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Pytest plugin for testing function idempotence.

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Python 3.7+ PyPI version Build Status GitHub license codecov Downloads

Pytest plugin for testing the idempotency of a function.


pip install pytest-idempotent


Suppose we had the following function, that we (incorrectly) assumed was idempotent. How would we write a test for this?

First, we can label the function with a decorator:

from pytest_idempotent import idempotent  # or use your own decorator! See below.

def func(x: list[int]) -> None:
    x += [9]

Note: this function is not idempotent because calling it on the same list x grows the size of x by 1 each time. To be idempotent, we should be able to run func more than once without any adverse effects.

We can write an idempotency test for this function as follows:

# tests/
import pytest

def test_func() -> None:
    x: list[int] = []


    assert x == [9]

Adding the @pytest.mark.idempotent mark automatically splits this test into two - one that tests the regular behavior, and one that tests that the function can be called twice without adverse effects.

❯❯❯ pytest

================= test session starts ==================
platform darwin -- Python 3.9.2, pytest-6.2.5
collected 2 items

tests/ .F                     [100%]

=====================  FAILURES ========================
------------- test_func[idempotency-check] -------------

    def test_func() -> None:
        x: list[int] = []


>       assert x == [9]
E       assert [9, 9] == [9]
E         Left contains one more item: 9
E         Use -v to get the full diff

tests/ AssertionError
=============== short test summary info ================
FAILED tests/[idempotency-check]
  - assert [9, 9] == [9]
============= 1 failed, 1 passed in 0.16s ==============

How It Works

Idempotency is a difficult pattern to enforce. To solve this issue, pytest-idempotent takes the following approach:

  • Introduce a decorator, @idempotent, to functions.

    • This decorator serves as a visual aid. If this decorator is commonly used in the codebase, it is much easier to consider idempotency for new and existing functions.
    • At runtime, this decorator is a no-op.
    • At test-time, if the feature is enabled, we will run the decorated function twice with the same parameters in all test cases.
    • We can also assert that the second run returns the same result using an additional parameter to the function's decorator: @idempotent(equal_return=True).
  • For all tests marked using @pytest.mark.idempotent, we run each test twice: once normally, and once with the decorated function called twice.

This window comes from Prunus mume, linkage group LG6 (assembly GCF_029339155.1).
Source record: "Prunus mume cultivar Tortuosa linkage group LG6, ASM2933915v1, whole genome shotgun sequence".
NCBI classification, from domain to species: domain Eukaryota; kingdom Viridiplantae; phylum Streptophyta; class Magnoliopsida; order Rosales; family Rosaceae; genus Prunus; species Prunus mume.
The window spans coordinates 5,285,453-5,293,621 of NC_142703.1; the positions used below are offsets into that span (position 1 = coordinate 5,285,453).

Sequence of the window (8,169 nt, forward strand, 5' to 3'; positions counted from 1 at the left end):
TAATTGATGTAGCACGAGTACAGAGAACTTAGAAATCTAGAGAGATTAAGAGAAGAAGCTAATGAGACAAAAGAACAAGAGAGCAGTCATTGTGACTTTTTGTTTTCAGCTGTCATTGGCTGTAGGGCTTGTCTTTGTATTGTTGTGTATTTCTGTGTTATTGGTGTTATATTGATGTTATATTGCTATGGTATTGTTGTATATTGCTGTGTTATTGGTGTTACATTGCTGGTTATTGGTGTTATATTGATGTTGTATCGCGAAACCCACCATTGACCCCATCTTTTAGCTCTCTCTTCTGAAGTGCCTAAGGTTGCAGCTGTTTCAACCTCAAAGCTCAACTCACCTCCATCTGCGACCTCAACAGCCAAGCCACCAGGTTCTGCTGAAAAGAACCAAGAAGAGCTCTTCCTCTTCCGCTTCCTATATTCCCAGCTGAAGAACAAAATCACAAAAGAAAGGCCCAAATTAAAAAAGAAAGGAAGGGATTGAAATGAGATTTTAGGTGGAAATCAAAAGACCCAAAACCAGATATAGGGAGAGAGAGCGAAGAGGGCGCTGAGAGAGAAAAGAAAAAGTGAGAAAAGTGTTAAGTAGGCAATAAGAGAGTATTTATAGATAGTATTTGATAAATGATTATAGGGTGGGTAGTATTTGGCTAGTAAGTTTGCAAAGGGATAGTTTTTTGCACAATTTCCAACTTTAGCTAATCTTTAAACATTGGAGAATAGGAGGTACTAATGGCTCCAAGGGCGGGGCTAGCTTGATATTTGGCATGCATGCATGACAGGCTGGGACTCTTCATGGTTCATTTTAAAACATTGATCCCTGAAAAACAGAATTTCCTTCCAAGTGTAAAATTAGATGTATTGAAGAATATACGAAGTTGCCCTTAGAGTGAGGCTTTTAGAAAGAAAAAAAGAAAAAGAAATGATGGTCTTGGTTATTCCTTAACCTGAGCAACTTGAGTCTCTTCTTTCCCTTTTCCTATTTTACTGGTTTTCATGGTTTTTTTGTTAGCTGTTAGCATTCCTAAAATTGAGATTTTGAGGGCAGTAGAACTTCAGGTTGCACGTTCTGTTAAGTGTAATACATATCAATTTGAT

• Both runs need to pass all assertions.
    • We return the first result because the first run will complete the processing. The second will either return exact the same result or be a no-op.
    • To disable idempotency testing for a test or group of tests, add the Pytest marker: @pytest.mark.idempotent(enabled=False)

Enforcing Tests Use @pytest.mark.idempotent

By default, any test that calls an @idempotent function must also be decorated with the marker @pytest.mark.idempotent.

To disable idempotency testing for a test or group of tests, use: @pytest.mark.idempotent(enabled=False), or add the following config to your project:

def pytest_idempotent_enforce_tests() -> bool:
    return False

To disable enforced idempotency testing for a specific function, you can also pass the flag into the decorator:

from pytest_idempotent import idempotent

def func() -> None:

Or, you can automatically add the marker based on the test name by adding to

def pytest_collection_modifyitems(items):
    for item in items:
        if "idempotent" in item.nodeid:

@idempotent decorator

By default, the @idempotent decorator does nothing during runtime. We do not want to add overhead to production code to run tests.

from typing import Any, Callable, TypeVar

_F = TypeVar("_F", bound=Callable[..., Any])

def idempotent(func: _F) -> _F:
    No-op during runtime.
    This marker allows pytest-idempotent to override the decorated function
    during test-time to verify the function is idempotent.
    return func

To use your own @idempotent decorator, you can override the pytest_idempotent_decorator function in your to return the module path to your implementation.

# Optional: you can define this to ensure the plugin is correctly installed
pytest_plugins = ["pytest_idempotent"]

def pytest_idempotent_decorator() -> str:
    # This links to my custom implementation of @idempotent.
    return "src.utils.idempotent"

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